“They’ll say, ‘This reference is a bit broad; let’s make it more specific,’” he said. “And then they bring the script back to me and I invariably say, ‘That’s funnier.’”
Still, Byrne’s a writer, not a saint.
There have been about five or six jokes where he asserted his “diva privilege” and said, “Actually, my joke was funnier.”
But, for the most part, the collaboration between playwright and speechwriters is ego-free.
“Their work is so good,” Byrne continued. “As an author, especially as a playwright, it’s always a collaborative effort.”
Two of the West Wing Writers partners, Jeff Shesol, former deputy speechwriter for President Bill Clinton, and Jeff Nussbaum, former speechwriter for Vice President Joseph Biden, take the lead on the “Will on the Hill” script revision. “It’s unlike anything else we do around here,” Shesol said. “We’re here to lend our Washington perspective.”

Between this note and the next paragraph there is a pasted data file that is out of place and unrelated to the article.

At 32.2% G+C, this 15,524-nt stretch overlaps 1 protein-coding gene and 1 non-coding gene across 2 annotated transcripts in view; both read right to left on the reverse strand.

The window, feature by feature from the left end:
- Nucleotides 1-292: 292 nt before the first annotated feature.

“And that may be the first time anyone’s copped to having a ‘Washington perspective,’” he quipped.
“We live here and we work here and we know the audience,” he continued.
And the jokes reflect that.
“There can be a problem of writing the skit too soon,” Byrne said. “Last year, we performed the day after Osama bin Laden was killed.”
The playwright and the speechwriters immediately inserted mention of the mission and bin Laden’s death into the evening’s show.
“It felt like we had to acknowledge it in some way,” Byrne said.
“This year the jokes have primarily focused on — pardon the pun — the primary,” he said.
For those who expect to hear jokes poking fun at the Secret Service’s not-so-secret Colombian pastimes or the General Services Administration’s Hawaiian vacations, don’t.
“We want to be funny, we want to be up to the moment,” Shesol said. “[But] there’s a limit to how edgy you get in an event like this. The dynamics are very different from the White House [Correspondents’ Association Dinner and] the spirit of this evening is a little different.”